Rolf looked around the shuttle's cockpit with a large smile, unable to contain his excitement. He was seated at a station at the rear portion of the cockpit, just to the right of one of the mission scientists, Thad Benir, and immediately behind Nimi Cedmen, the ship's operations officer. Left of Cedmen, in front of Benir, sat Kendel, Rolf's mother and the second resident scientist in the cockpit.
For the time being, of the four of them, only Cedmen had any real significant duty to perform. Rolf's mother and Benir would go to work as soon as the ship launched, when it would be time for them to monitor the ship's lightspeed drive, and as for Rolf himself, all he was supposed to do was observe, so that he could report later to the children of Algo what it was like to sit in the cockpit of the first space ship to leave the system. Hey, Rolf told himself, being the son of Algo's premiere trans-light theorist and the best space ship pilot on Mota does have its privileges.
The only real work was presently being done by the two crewmen who sat in the first row of the cockpit's control stations, in front of Rolf's mother and Cedmen. As Rolf, Kendel, and Benir glanced out their viewports at the snow and ice of Dezo, Jerr Wellun, the shuttle's co-pilot and navigator, consulted with Captain Grent Hansen, Rolf's father, the above-mentioned best space ship pilot on Mota, and the man in charge on this mission. Captain Hansen and Wellun muttered things to each other like, "Transient booster protocol on-line?" and "Check, roger that," and "Hatch down that cevek interlock, will you?" Rolf didn't understand practically a word they said, but he watched his father in awe all the same. Maybe someday I'll pilot a space ship, he thought. Just like my dad.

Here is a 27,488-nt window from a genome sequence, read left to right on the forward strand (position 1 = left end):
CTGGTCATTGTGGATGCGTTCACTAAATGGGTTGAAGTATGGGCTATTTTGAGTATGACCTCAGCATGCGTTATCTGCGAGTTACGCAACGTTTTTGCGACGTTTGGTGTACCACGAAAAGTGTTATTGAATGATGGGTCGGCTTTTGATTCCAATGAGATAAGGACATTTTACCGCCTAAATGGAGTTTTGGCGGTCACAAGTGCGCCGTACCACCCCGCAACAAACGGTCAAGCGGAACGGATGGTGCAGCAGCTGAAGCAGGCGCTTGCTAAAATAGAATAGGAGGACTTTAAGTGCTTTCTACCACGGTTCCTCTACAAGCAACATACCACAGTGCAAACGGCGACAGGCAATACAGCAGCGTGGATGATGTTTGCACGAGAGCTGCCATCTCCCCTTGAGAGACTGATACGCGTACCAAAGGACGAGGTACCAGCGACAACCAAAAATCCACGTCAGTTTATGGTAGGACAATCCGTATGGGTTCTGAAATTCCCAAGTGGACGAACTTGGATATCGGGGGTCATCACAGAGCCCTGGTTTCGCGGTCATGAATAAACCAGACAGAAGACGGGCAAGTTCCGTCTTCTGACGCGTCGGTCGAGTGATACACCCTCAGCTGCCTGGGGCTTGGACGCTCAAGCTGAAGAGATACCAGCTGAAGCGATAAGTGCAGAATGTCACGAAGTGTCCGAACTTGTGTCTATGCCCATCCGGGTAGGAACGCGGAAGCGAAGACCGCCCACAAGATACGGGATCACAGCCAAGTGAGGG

At that moment, Grent turned around and glanced at the rest of his cockpit crew. Noticing Rolf's gaze, he fixed his son with a smile, which Rolf returned. "You all strapped in there, Rolf?"
"Aye aye, Dad," Rolf answered. "I'm ready for take-off."
Grent chuckled, then brought his hand to his forehead and saluted his son. "Yes, sir," he laughed. "Say, can you see Shir or Mister or Misses Gold over in the grandstands?"
"Nahh," Rolf called back, though he looked out his viewport at the distant spectator area anyway. "Too far away. Shir said her folks bought front row seats, though."
Beside him, Benir whistled appreciatively. "Your girlfriend must have some meseta."
"She's not my girlfriend," Rolf quickly clarified. "We're just friends."
"You're right, though, Thad," Kendel said, turning (as much as she could when strapped into her seat) towards her assistant. "Her family is loaded. You should see their house sometime."